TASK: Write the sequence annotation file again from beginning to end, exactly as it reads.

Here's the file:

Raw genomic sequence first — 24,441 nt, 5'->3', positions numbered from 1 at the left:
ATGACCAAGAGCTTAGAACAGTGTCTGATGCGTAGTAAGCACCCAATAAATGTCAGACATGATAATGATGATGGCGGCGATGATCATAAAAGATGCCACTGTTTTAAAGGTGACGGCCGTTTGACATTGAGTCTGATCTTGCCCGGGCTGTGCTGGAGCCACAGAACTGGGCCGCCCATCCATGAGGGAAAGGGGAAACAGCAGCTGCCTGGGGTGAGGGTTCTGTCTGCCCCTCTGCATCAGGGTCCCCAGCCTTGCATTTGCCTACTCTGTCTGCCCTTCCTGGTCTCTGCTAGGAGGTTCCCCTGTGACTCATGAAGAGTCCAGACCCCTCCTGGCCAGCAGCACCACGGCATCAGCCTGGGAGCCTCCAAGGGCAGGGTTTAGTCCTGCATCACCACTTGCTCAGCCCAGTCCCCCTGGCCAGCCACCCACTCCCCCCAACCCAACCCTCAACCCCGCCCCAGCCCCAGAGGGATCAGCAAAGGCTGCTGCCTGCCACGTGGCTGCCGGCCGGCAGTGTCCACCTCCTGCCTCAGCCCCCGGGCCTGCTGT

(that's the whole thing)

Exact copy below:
Raw genomic sequence first — 24,441 nt, 5'->3', positions numbered from 1 at the left:
ATGACCAAGAGCTTAGAACAGTGTCTGATGCGTAGTAAGCACCCAATAAATGTCAGACATGATAATGATGATGGCGGCGATGATCATAAAAGATGCCACTGTTTTAAAGGTGACGGCCGTTTGACATTGAGTCTGATCTTGCCCGGGCTGTGCTGGAGCCACAGAACTGGGCCGCCCATCCATGAGGGAAAGGGGAAACAGCAGCTGCCTGGGGTGAGGGTTCTGTCTGCCCCTCTGCATCAGGGTCCCCAGCCTTGCATTTGCCTACTCTGTCTGCCCTTCCTGGTCTCTGCTAGGAGGTTCCCCTGTGACTCATGAAGAGTCCAGACCCCTCCTGGCCAGCAGCACCACGGCATCAGCCTGGGAGCCTCCAAGGGCAGGGTTTAGTCCTGCATCACCACTTGCTCAGCCCAGTCCCCCTGGCCAGCCACCCACTCCCCCCAACCCAACCCTCAACCCCGCCCCAGCCCCAGAGGGATCAGCAAAGGCTGCTGCCTGCCACGTGGCTGCCGGCCGGCAGTGTCCACCTCCTGCCTCAGCCCCCGGGCCTGCTGT